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PLANNING & DEVELOPMENT SERVICES

Building a Better Community with You

Volume 9 Issue 4

Building Services - Planning - Development Engineering Services

April 2008

INSIDE THIS ISSUE: Calendar of Meetings Commercial Projects Apt./Hotel Projects Subdivision Projects Permit Totals Residential Permit Details Commercial Permit Details Inspection Totals Rezoning Scoop Bldg. Permit Comparison Comp. Plan Update Click2Gov Performance Measures

Points of Interest:

Page 1 Inspector’s Corner

Page 11

Comprehensive Plan Update

Page 12 Click2Gov

2 3 4 4 5 6 8 9 9 10 11 12 12

PERMITS BY TYPE

Single-Family Home

247

247

$37,116,858

Duplex

30

60

$4,697,748

Tri-Plex/Four-plex

2

6

$515,350

Apartment

17

148

$9,505,173

New Commercial

32

N/A

$87,119,960

Commercial Remodel

27

N/A

$2,841,065

YEAR TO

DATE

Type of Permit

Permit Unit

Ninfa’s Mexican Restaurant, 1007 Earl Rudder Fwy

Inspector’s Corner Conditioned Attic Assemblies

Amount

The design philosophy in regards to the attic space on new home construction has started to change due to the increasing energy-efficient demands. It has become a common practice in recent years for HVAC units to be placed in the attic areas of residential buildings. The ventilation requirements of attics in the 2003 Code do not allow for conditioned attic spaces. This has been a major source of energy inefficiency because attic installed HVAC units and their ducts, a master source of air leakage, are within an environment extremely hot in summer and cold in the winter. Additionally, attic ventilation and introduction of exterior air within the building enve- lope in highly humid regions appear to be an unsound practice that has potential implications for the integrity of building elements. In recent years, many advocates of building sciences and energy efficiency have researched and experimented in construction of new homes with the concept of conditioned attic spaces. It appears the re- sults of all such research and experimentation have been positive and reflect the correctness of the theories for conditioned attic spaces. As such, the 2006 Code has incorporated new prescriptive provisions for conditioned attic assemblies which employ different requirements based on the climatic region where the building is located. For the College Station/Bryan region a 1-perm or less vapor retarder is placed to the exterior of the structural roof deck: that is, just above the roof structural sheathing, and make up air must be provided in order for the HVAC system to perform efficiently. If you decide to design and build your house using this method you will need to submit load calculations to the City of College Station Building Department prior to issuance of the building permit. If you have any questions contact the City of College Station at 764-3570.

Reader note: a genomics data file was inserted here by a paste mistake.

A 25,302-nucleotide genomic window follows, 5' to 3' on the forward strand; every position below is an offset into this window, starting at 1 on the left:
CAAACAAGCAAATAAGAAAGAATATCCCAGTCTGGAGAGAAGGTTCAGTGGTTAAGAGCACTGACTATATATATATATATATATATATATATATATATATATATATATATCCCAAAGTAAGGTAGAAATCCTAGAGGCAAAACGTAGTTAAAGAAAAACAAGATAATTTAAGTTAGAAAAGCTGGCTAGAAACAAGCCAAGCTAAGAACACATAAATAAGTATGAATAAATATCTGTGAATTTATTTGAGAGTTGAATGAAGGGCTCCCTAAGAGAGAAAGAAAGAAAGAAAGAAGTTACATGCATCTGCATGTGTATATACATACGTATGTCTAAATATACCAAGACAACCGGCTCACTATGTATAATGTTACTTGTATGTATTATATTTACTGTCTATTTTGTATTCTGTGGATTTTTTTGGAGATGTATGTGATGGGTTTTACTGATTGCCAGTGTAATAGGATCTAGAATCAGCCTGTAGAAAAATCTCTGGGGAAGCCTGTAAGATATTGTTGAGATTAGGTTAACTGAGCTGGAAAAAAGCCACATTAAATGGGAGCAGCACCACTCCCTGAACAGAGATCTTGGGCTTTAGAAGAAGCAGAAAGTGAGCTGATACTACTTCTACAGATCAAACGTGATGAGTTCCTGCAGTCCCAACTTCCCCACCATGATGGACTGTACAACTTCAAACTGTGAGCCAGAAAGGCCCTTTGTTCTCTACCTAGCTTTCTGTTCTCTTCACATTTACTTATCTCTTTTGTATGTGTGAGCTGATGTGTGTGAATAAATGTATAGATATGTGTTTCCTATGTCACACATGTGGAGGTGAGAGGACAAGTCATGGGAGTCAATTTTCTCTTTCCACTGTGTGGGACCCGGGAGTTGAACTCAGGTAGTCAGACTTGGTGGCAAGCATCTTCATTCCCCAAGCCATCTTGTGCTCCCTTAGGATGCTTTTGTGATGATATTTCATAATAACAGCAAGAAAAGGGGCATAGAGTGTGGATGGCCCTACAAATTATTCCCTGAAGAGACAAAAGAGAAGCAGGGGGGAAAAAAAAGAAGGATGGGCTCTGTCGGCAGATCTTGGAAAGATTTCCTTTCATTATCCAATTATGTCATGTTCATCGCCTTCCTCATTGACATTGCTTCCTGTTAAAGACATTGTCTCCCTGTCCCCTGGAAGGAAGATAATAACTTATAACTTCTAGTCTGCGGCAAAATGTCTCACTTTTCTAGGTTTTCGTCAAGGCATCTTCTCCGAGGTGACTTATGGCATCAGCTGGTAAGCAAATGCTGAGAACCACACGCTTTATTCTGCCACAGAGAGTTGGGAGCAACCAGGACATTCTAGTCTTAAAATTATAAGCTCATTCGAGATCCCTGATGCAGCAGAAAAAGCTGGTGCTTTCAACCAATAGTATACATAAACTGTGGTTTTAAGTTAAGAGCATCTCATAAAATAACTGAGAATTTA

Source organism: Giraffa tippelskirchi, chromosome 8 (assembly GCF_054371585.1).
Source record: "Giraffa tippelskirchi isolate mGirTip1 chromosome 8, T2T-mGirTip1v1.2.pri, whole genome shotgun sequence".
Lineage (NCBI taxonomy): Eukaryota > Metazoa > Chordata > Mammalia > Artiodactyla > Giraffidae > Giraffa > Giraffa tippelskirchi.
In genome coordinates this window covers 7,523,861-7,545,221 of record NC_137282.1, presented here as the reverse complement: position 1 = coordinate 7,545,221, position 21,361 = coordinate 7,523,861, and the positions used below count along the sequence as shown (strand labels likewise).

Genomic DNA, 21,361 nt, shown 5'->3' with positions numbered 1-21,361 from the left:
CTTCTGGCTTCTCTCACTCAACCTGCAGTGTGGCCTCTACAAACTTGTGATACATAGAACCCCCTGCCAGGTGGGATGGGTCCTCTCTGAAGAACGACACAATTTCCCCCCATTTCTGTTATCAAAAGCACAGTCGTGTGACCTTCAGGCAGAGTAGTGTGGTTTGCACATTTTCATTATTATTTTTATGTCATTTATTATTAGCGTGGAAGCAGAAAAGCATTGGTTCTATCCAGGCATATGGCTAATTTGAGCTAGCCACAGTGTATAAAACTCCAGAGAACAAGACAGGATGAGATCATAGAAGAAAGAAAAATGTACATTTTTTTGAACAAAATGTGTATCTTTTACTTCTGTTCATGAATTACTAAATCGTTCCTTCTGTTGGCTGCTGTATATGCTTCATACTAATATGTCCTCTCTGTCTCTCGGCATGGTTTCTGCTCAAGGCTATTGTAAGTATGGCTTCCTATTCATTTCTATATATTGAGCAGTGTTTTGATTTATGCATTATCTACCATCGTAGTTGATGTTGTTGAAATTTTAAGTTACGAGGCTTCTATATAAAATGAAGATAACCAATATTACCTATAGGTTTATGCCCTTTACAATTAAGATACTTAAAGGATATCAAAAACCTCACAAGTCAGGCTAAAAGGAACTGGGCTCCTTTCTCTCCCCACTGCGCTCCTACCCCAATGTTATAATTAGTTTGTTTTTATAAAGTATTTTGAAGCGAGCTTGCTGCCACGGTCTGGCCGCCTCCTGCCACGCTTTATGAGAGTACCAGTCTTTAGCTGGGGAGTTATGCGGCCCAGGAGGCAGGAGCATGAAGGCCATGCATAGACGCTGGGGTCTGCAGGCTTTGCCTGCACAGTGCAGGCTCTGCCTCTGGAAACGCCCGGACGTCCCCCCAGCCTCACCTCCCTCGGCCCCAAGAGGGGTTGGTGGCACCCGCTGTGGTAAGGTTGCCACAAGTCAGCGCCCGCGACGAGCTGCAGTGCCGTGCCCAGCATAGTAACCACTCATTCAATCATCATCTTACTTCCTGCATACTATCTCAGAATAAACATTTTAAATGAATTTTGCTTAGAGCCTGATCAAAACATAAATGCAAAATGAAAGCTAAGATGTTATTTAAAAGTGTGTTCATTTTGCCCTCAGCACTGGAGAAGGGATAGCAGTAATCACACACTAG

Chris Haver, CBO Building Official

Tracking the Numbers

Single-Family Homes: (Does not include slab onlys)

YTD – 1 yr

YTD – 2 yr

2%

18%

Commercial: (Does not include slab onlys)

YTD – 1 yr

YTD – 2 yr

23%

6%

Total Permits:

YTD - 1 yr

YTD - 2 yr

2%

4%

Year-to-date, single-family home permits increased in quantity when compared to last year at this time, April 2007, and decreased when compared with two years ago, April 2006.

Year-to-date, commercial permits experi- enced a decrease in quantity when compared to last year at this time, April 2007, and a decrease compared with two years ago, April 2006.

Year-to-date, total permits experienced an increase in quantity when compared to last year at this time, April 2007, and ex- perienced an decrease when compared with two years ago, April 2006.

1101 Texas Avenue

www.cstx.gov

979.764.3570

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